I think the biggest barriers for success are the ones we put before ourselves. For many people, women and men included, the biggest challenge is stretching yourself outside of your comfort zone. This is where real growth happens. If you want to succeed, you cannot stand still or simply accept the status quo. You must seek out, pursue and take the chance on new opportunities, even if they’re not in your wheelhouse. Will you sometimes fail in these new endeavors? Absolutely. However, it’s what you learn from failure – how it moves you forward and how it makes you grow – that matters.
What can women do to prepare themselves to reach the C-suite in the pharmaceutical and healthcare industries?
My advice for women is the same as it would be for men: to succeed in this industry you need to work hard to get to the top. Nothing compares to old-fashioned hard work, perseverance and dedication. It’s also important to ensure that you’re continuously learning – from your peers, colleagues and your own experiences. To get to the C-suite, you have to embrace the never-ending role of student and teacher. At Mylan, we place a lot of focus on being team smart, which means working together and taking the time to teach one another, being open to new ideas, listening to other people’s perspectives and learning from them.
Another critical element is passion. Because there’s a real difference between having a job and love for what you do. One of the reasons I chose a career in the pharmaceutical industry over retail pharmacy was that during my training in the retail setting, I was often alone behind the pharmacy counter. Many times it seemed that I was isolated on an island, and the days were painstakingly slow. That has never been the case at Mylan. Here, I am surrounded by great minds from many professional backgrounds, ranging from physicians and scientists to legal and strategy professionals, with that same shared passion to help patients. I learn from them every day. It is inspiring to work with a strong and vibrant team.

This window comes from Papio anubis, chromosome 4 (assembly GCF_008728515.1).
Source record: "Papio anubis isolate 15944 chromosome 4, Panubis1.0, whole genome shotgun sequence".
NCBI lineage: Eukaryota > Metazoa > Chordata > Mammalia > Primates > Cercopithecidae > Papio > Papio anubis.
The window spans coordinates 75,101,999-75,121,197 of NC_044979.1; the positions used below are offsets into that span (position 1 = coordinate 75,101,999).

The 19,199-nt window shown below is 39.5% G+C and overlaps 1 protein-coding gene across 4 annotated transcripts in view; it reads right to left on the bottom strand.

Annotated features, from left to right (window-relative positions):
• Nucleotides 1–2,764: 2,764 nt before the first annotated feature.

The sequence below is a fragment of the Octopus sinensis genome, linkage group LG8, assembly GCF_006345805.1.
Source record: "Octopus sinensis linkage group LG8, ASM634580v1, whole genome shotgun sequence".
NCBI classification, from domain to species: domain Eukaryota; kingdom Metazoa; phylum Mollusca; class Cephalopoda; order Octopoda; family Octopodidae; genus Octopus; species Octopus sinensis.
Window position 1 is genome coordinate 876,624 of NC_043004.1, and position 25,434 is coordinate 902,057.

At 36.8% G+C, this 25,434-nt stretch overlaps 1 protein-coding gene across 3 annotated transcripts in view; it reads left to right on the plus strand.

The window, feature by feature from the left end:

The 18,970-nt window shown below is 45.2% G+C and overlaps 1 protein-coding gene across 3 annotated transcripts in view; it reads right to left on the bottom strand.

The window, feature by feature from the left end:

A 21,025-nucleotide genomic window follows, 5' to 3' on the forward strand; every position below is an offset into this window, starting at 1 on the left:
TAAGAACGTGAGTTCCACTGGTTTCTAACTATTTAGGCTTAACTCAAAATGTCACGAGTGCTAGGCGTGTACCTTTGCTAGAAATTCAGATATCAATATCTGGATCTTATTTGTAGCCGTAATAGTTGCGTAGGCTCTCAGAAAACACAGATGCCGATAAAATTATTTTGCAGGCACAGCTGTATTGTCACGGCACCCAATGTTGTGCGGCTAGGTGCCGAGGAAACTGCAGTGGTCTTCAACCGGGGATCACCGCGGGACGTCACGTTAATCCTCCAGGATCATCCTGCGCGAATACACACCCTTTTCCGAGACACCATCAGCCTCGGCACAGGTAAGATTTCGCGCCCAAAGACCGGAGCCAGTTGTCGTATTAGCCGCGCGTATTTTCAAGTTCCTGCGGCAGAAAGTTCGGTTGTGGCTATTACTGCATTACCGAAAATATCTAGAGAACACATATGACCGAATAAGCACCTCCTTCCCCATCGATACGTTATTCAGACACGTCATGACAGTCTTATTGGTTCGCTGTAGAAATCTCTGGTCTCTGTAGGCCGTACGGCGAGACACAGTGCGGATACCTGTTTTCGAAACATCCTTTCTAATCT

Looking more broadly at the industry do you think there is a glass ceiling for women in pharma and is it any worse than in other industries?
Overall as an industry, I believe there is still work to do to achieve a greater share of women in senior leadership positions compared to other industries. However, I have seen a tremendous level of growth at the VP and EVP levels, which is promising. In my own experience at Mylan, I do not believe that a glass ceiling exists at this company. There are no limitations in terms of opportunities for women here.
Currently, men outnumber women in science graduate degrees in the UK – how can we better address this imbalance to encourage more women into biology, chemistry, mathematics, and so on?
We must start engaging girls in science, technology, engineering and mathematics (STEM) subjects at a much younger age, starting in the very early years of education. Many times, STEM subjects are rumoured to be hard or even boring. Unfortunately, many young ladies approach STEM courses with a pre-conceived notion that they will not be successful or that these courses have no application to them. My parents and older siblings made math and chemistry fun for me at a very young age. In addition to breaking the misconceptions around STEM courses, we need to show children how these subjects actually apply to everyday life, not just in the context of a math problem to solve on a worksheet. We need to make it real to them.
How could the Pharma industry benefit if more women were in higher roles?
If more women were in higher roles, I think the industry’s approach to problem-solving could be different, both in how we solve health and treatment challenges for patients and in how we solve internal operating challenges as a business. For instance, we might see a shift in how certain disease areas are treated, either through different dosage administration formats or even greater focus on areas such as women’s health. Operationally, we might see a change in how teams are formed, or how employees are managed.